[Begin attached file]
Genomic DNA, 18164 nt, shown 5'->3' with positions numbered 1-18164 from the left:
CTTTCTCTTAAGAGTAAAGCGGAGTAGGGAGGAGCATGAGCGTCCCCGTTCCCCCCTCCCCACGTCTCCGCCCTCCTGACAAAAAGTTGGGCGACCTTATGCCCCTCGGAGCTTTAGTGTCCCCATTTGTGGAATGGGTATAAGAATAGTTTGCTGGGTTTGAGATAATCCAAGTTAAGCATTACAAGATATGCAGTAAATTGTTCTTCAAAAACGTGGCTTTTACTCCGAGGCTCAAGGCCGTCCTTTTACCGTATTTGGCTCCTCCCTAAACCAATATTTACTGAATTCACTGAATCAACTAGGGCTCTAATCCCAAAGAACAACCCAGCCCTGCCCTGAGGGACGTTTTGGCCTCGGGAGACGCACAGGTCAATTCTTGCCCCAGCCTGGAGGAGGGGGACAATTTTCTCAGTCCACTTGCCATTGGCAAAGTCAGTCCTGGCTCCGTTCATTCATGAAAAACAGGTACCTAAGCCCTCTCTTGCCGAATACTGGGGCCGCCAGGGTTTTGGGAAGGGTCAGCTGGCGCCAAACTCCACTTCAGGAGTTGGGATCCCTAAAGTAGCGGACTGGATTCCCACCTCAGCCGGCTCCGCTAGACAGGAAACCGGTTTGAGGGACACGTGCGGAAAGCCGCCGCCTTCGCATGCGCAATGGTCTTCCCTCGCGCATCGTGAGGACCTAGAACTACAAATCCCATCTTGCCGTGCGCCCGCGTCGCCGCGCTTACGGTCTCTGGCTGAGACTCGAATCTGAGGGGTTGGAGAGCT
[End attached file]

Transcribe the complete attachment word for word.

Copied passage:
Genomic DNA, 18164 nt, shown 5'->3' with positions numbered 1-18164 from the left:
CTTTCTCTTAAGAGTAAAGCGGAGTAGGGAGGAGCATGAGCGTCCCCGTTCCCCCCTCCCCACGTCTCCGCCCTCCTGACAAAAAGTTGGGCGACCTTATGCCCCTCGGAGCTTTAGTGTCCCCATTTGTGGAATGGGTATAAGAATAGTTTGCTGGGTTTGAGATAATCCAAGTTAAGCATTACAAGATATGCAGTAAATTGTTCTTCAAAAACGTGGCTTTTACTCCGAGGCTCAAGGCCGTCCTTTTACCGTATTTGGCTCCTCCCTAAACCAATATTTACTGAATTCACTGAATCAACTAGGGCTCTAATCCCAAAGAACAACCCAGCCCTGCCCTGAGGGACGTTTTGGCCTCGGGAGACGCACAGGTCAATTCTTGCCCCAGCCTGGAGGAGGGGGACAATTTTCTCAGTCCACTTGCCATTGGCAAAGTCAGTCCTGGCTCCGTTCATTCATGAAAAACAGGTACCTAAGCCCTCTCTTGCCGAATACTGGGGCCGCCAGGGTTTTGGGAAGGGTCAGCTGGCGCCAAACTCCACTTCAGGAGTTGGGATCCCTAAAGTAGCGGACTGGATTCCCACCTCAGCCGGCTCCGCTAGACAGGAAACCGGTTTGAGGGACACGTGCGGAAAGCCGCCGCCTTCGCATGCGCAATGGTCTTCCCTCGCGCATCGTGAGGACCTAGAACTACAAATCCCATCTTGCCGTGCGCCCGCGTCGCCGCGCTTACGGTCTCTGGCTGAGACTCGAATCTGAGGGGTTGGAGAGCT